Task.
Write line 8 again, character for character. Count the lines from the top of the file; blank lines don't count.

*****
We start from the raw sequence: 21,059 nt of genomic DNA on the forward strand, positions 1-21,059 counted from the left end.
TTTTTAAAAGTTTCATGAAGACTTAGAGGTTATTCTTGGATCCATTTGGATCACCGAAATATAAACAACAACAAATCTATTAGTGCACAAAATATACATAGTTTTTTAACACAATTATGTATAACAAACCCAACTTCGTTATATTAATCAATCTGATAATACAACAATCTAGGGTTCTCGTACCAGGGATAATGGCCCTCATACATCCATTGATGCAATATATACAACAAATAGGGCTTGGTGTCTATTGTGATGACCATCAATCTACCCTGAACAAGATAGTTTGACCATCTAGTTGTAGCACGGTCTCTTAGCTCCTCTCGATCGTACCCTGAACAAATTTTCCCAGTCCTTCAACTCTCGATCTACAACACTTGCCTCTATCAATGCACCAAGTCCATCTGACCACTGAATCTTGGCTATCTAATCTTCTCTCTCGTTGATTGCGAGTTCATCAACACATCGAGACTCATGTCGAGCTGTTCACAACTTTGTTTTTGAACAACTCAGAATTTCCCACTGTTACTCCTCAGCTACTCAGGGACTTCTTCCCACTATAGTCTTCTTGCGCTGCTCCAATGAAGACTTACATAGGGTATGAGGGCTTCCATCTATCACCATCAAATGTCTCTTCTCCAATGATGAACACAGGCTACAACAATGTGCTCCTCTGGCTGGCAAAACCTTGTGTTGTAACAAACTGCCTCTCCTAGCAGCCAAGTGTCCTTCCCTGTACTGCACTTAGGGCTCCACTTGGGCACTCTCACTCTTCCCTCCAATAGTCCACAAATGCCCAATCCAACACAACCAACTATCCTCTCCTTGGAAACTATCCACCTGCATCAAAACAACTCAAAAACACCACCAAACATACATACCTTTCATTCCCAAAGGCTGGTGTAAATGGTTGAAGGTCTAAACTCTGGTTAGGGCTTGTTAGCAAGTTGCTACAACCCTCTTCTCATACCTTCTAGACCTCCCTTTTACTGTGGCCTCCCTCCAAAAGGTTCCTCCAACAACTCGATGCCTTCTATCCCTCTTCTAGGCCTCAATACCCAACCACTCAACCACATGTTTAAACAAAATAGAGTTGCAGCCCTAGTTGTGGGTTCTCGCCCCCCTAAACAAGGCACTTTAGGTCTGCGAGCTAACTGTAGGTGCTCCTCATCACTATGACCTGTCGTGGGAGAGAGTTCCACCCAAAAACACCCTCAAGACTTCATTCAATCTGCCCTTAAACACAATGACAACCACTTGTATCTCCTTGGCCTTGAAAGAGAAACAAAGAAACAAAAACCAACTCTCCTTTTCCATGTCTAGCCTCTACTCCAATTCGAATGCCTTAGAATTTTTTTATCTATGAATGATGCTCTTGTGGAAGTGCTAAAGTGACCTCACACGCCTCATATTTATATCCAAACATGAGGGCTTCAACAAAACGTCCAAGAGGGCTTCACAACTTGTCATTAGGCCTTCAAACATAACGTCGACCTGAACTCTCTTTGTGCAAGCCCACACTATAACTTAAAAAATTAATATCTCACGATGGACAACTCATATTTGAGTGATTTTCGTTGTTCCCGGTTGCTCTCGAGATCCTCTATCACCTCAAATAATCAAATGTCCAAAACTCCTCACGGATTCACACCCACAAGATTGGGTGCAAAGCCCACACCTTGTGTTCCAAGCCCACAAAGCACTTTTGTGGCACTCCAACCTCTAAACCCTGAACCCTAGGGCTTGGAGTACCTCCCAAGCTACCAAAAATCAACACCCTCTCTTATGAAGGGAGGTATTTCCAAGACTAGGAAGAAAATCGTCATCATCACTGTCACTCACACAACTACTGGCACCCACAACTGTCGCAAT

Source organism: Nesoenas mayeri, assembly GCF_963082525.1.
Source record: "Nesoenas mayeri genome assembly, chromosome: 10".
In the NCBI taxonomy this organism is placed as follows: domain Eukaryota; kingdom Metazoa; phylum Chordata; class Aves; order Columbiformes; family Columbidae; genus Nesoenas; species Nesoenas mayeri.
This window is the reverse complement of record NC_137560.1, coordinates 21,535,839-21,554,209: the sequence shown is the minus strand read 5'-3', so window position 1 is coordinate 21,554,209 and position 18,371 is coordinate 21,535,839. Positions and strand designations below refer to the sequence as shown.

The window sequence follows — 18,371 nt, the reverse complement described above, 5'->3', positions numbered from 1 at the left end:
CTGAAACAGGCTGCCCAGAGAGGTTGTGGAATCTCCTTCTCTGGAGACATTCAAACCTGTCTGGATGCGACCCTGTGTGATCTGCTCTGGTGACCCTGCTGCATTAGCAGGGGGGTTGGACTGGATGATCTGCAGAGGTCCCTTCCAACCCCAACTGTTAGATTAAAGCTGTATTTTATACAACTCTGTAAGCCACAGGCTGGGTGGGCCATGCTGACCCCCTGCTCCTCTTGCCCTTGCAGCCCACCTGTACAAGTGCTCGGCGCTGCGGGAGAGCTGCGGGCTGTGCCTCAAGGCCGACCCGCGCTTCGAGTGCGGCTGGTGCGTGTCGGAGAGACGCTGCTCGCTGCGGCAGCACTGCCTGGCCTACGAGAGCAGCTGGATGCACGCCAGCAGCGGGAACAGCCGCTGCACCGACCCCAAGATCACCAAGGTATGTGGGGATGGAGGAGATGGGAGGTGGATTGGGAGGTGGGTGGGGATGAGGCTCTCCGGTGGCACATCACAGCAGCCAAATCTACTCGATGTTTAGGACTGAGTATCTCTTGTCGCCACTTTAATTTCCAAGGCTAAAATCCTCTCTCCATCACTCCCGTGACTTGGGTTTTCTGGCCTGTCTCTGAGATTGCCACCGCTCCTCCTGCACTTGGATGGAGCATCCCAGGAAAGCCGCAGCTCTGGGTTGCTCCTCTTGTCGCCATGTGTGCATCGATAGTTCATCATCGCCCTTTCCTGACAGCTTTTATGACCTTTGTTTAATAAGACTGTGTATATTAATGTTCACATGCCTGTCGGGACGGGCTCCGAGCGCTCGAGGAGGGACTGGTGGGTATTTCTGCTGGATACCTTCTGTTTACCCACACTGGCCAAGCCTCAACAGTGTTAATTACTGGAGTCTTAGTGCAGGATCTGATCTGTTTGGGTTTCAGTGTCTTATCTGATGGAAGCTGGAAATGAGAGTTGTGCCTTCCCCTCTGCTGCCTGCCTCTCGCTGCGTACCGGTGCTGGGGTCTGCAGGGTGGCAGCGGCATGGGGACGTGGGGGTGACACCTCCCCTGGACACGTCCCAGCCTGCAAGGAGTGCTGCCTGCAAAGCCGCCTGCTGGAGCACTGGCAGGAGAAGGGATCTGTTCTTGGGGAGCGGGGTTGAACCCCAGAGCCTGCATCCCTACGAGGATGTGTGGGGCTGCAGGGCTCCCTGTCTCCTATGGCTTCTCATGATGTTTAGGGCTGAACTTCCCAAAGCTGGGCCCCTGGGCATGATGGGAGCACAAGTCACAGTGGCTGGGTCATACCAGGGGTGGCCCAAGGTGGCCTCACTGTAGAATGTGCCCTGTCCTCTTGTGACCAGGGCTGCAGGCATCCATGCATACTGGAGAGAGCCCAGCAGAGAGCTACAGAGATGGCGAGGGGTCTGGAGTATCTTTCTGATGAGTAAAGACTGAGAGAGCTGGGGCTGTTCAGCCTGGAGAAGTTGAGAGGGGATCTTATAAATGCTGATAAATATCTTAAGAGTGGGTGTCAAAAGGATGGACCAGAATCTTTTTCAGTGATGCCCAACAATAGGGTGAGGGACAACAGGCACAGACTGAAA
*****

CTGAAACAGGCTGCCCAGAGAGGTTGTGGAATCTCCTTCTCTGGAGACATTCAAACCTGTCTGGATGCGACCCTGTGTGATCTGCTCTGGTGACCCTGCTGCATTAGCAGGGGGGTTGGACTGGATGATCTGCAGAGGTCCCTTCCAACCCCAACTGTTAGATTAAAGCTGTATTTTATACAACTCTGTAAGCCACAGGCTGGGTGGGCCATGCTGACCCCCTGCTCCTCTTGCCCTTGCAGCCCACCTGTACAAGTGCTCGGCGCTGCGGGAGAGCTGCGGGCTGTGCCTCAAGGCCGACCCGCGCTTCGAGTGCGGCTGGTGCGTGTCGGAGAGACGCTGCTCGCTGCGGCAGCACTGCCTGGCCTACGAGAGCAGCTGGATGCACGCCAGCAGCGGGAACAGCCGCTGCACCGACCCCAAGATCACCAAGGTATGTGGGGATGGAGGAGATGGGAGGTGGATTGGGAGGTGGGTGGGGATGAGGCTCTCCGGTGGCACATCACAGCAGCCAAATCTACTCGATGTTTAGGACTGAGTATCTCTTGTCGCCACTTTAATTTCCAAGGCTAAAATCCTCTCTCCATCACTCCCGTGACTTGGGTTTTCTGGCCTGTCTCTGAGATTGCCACCGCTCCTCCTGCACTTGGATGGAGCATCCCAGGAAAGCCGCAGCTCTGGGTTGCTCCTCTTGTCGCCATGTGTGCATCGATAGTTCATCATCGCCCTTTCCTGACAGCTTTTATGACCTTTGTTTAATAAGACTGTGTATATTAATGTTCACATGCCTGTCGGGACGGGCTCCGAGCGCTCGAGGAGGGACTGGTGGGTATTTCTGCTGGATACCTTCTGTTTACCCACACTGGCCAAGCCTCAACAGTGTTAATTACTGGAGTCTTAGTGCAGGATCTGATCTGTTTGGGTTTCAGTGTCTTATCTGATGGAAGCTGGAAATGAGAGTTGTGCCTTCCCCTCTGCTGCCTGCCTCTCGCTGCGTACCGGTGCTGGGGTCTGCAGGGTGGCAGCGGCATGGGGACGTGGGGGTGACACCTCCCCTGGACACGTCCCAGCCTGCAAGGAGTGCTGCCTGCAAAGCCGCCTGCTGGAGCACTGGCAGGAGAAGGGATCTGTTCTTGGGGAGCGGGGTTGAACCCCAGAGCCTGCATCCCTACGAGGATGTGTGGGGCTGCAGGGCTCCCTGTCTCCTATGGCTTCTCATGATGTTTAGGGCTGAACTTCCCAAAGCTGGGCCCCTGGGCATGATGGGAGCACAAGTCACAGTGGCTGGGTCATACCAGGGGTGGCCCAAGGTGGCCTCACTGTAGAATGTGCCCTGTCCTCTTGTGACCAGGGCTGCAGGCATCCATGCATACTGGAGAGAGCCCAGCAGAGAGCTACAGAGATGGCGAGGGGTCTGGAGTATCTTTCTGATGAGTAAAGACTGAGAGAGCTGGGGCTGTTCAGCCTGGAGAAGTTGAGAGGGGATCTTATAAATGCTGATAAATATCTTAAGAGTGGGTGTCAAAAGGATGGACCAGAATCTTTTTCAGTGATGCCCAACAATAGGGTGAGGGACAACAGGCACAGACTGAAA